It's ALWAYS the economy, Stupid.
The media is busy telling us that the parameters of the campaign have shifted. It's now about the economy. What are the candidates saying about the economy? Who has the best plan for the economy? Who can reassure people about the economy?
Well, it's never not been about the economy. But whenever politicians and the media talk about the economy, they use the term in both the most parochial and obfuscating manner possible.
Do you ever do that thing where you say a word over and over until it becomes just a collection of sounds? Try it with "radiator." Or "apocalypse." Or "tennis ball."
After about the fifth repetition, it ceases to have any meaning.
Any time a word is repeated often enough without careful thought, it loses some of its punch. This is as true of discourse as it is of isolated words. Think how often "Nazi" gets used without getting really cognitively linked up to actual Nazis.
Now, that's not to say that the word can't be reinvigorated with meaning. As soon as it gets cold out, the meaning of "radiator" returns. Or when we really think about National Socialism, we realize that the soup vendor just has strict ordering policies. He's not really a Nazi.
It's time the Democrats on the Senate intelligence committe stop repeating "warrantless, warrantless, warrantless" and think about what it actually means. They voted yesterday on how to regulate warrantless surveillance. I think we're officially down the rabbit hole.
I almost can't believe that I'm writing this, but....I'm going to defend Bill Richardson on the whole "is being gay a choice" thing.
For those of you who might have missed the brouhaha, here's the deal: during a round table discussion with the Democratic candidates about LGBT issues, Bill Richardson was asked if he thought that being gay was a choice. He said yes.
You could have heard a pin drop.
He was asked the question again. He said yes. It got very uncomfortable in the room. And he's getting a lot of flak for it.
Perhaps rightly so, but I think that the Left needs to think through more fully the reason why this position is so upsetting.
The logic goes something like this: "if it's a choice, then it can be condemned. If it's inborn, then it is morally neutral."
But this logic cedes the parameters and the terms of the argument to the anti-gay bigots. The Left does this frequently, and the Right is terrific at exploiting it: look at the way the Left's rhetoric of equality gets used by the Right to justify ending affirmative action and to support neo-segregation.
With Alberto Gonzales leaving, Washington gets a little less poetic.
The depth and grace of Gonzales' talent can be heard in the how he modulates the cadence of the anaphoric "I do not recall"--a less gifted artist would have been content to let this become merely a catchy refrain. But Gonzales was not afraid to take risks as a poet, employing a subtle variatio, in which "I do not recall" becomes "I can't remember" becomes "I don't know" and returns with renewed forced--in an almost transcendent register--to "I do not recall." It has the rhythmic seductiveness of Gerard Manley Hopkins, coupled with the incisive brevity of early Ezra Pound.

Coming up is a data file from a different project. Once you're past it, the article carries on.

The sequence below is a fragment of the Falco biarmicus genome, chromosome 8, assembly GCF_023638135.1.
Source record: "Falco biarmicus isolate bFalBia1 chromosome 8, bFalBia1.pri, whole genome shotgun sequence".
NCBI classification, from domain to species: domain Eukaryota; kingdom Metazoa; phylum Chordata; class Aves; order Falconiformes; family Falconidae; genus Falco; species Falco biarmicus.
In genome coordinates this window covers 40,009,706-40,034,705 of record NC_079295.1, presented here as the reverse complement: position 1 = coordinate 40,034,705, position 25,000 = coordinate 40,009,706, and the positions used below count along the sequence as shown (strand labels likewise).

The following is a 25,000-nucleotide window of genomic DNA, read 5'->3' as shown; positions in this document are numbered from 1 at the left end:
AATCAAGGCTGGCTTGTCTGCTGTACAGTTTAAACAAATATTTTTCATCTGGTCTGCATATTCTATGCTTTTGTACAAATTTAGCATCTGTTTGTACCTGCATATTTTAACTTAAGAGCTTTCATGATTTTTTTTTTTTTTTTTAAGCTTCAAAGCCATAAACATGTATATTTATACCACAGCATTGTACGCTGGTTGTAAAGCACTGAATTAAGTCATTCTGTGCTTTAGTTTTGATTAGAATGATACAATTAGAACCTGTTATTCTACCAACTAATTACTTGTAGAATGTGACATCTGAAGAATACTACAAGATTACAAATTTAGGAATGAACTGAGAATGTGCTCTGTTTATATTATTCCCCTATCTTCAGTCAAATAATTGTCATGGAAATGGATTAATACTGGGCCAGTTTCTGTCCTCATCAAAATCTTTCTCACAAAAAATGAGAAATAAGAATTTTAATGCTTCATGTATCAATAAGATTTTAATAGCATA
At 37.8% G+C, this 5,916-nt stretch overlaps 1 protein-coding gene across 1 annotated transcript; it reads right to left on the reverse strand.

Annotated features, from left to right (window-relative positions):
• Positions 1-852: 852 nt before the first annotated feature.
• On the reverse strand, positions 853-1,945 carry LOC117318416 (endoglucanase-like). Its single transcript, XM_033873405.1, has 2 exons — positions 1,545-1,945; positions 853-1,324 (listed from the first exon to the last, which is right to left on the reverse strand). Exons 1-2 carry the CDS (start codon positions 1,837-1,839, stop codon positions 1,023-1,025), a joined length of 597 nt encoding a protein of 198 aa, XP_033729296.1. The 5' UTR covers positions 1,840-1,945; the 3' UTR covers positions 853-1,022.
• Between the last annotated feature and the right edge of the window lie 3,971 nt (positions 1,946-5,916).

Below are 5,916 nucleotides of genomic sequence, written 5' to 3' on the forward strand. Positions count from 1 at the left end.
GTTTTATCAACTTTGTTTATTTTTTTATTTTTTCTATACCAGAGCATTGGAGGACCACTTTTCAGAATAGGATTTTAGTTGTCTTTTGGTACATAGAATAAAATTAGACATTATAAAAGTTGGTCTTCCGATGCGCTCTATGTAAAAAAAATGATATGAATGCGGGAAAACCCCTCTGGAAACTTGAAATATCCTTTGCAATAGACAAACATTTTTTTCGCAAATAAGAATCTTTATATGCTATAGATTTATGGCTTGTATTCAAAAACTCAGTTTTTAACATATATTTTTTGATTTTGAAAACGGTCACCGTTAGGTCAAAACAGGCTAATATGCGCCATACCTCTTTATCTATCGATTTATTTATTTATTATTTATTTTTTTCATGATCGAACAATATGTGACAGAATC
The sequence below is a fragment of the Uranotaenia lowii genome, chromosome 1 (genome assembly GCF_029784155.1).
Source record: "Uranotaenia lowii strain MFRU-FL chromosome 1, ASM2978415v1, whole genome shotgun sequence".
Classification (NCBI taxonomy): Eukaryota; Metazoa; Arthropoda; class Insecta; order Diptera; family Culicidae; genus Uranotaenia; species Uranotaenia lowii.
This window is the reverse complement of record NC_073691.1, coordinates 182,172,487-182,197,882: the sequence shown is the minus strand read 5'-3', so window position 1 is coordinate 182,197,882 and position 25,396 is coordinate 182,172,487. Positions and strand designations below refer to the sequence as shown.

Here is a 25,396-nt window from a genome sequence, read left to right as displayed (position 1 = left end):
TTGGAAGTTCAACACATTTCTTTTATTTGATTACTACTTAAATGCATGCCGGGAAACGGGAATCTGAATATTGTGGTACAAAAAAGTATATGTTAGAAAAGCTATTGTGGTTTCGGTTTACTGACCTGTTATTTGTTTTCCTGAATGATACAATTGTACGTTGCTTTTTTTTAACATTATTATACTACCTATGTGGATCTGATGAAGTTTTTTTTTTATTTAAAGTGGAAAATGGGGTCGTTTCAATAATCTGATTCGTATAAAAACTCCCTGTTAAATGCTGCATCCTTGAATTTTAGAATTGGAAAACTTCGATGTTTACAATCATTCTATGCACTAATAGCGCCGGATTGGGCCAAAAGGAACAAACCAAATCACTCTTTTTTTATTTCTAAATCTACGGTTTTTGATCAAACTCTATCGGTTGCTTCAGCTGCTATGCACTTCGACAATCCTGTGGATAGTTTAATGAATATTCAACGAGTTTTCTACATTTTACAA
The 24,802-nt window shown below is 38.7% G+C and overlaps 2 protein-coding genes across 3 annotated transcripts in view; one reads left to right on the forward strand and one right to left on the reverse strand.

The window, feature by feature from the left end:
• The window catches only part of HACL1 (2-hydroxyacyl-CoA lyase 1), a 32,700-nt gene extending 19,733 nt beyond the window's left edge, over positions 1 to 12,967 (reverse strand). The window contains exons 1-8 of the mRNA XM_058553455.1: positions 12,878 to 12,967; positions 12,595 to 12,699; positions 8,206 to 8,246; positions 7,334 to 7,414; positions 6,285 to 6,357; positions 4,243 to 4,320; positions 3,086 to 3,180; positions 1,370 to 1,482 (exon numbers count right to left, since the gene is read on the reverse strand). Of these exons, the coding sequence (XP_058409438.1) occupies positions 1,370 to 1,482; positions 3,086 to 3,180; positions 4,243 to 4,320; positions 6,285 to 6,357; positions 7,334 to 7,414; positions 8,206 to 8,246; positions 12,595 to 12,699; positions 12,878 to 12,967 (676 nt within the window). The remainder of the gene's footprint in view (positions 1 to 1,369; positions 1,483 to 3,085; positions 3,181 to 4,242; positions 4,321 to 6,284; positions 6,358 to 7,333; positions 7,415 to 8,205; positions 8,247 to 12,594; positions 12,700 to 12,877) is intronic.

And who can forget his prose poetry? The merest sample is enough to demonstrate its genius:
I am not aware that it certainly was in my mind a problem or basis to accept the recommendation that they be asked to leave.
In "Man Carrying Thing," Wallace Stevens wrote: "The poem must resist the intellegence almost successfully." Stevens, whose often abstruse lyricism is clearly an influence on Gonzales' work, is outstripped by the younger poet who in this breathtaking passage resists the intelligence with complete success.
So Karl Rove thinks the Congressional Democrats are "obsessed" with him. That he is their "white whale."
Frankly, I'd like to see them get a little obsessed with Rove. I'd really like to see them get obsessed with getting us out of this war and giving us back our damned civil liberties.
When I think about real honest-to-goodness Congressional obsession, it's Bill Clinton who springs to mind. If ever a Congress was obsessed with a single figure, it was with Bill Clinton.
And rightly so, perhaps. Travelgate. Whitewater. Filegate. Troopergate. Blowjobs.
Oh, the blowjobs.
Christopher Hitchens new book, God is Not Great, is making quite a splash. It is the most damaging and moronic thing he's written to date.
Now, I don't believe in God. Not even a little bit. But what I do believe in is not being a smugly dogmatic asshole. Hitchens' polemical "antitheism" is just as exclusionary rigid in its orthodoxies as any religious extremist position and is, even worse, its based on the same misunderstanding of intellectual history as much of the rest of his work.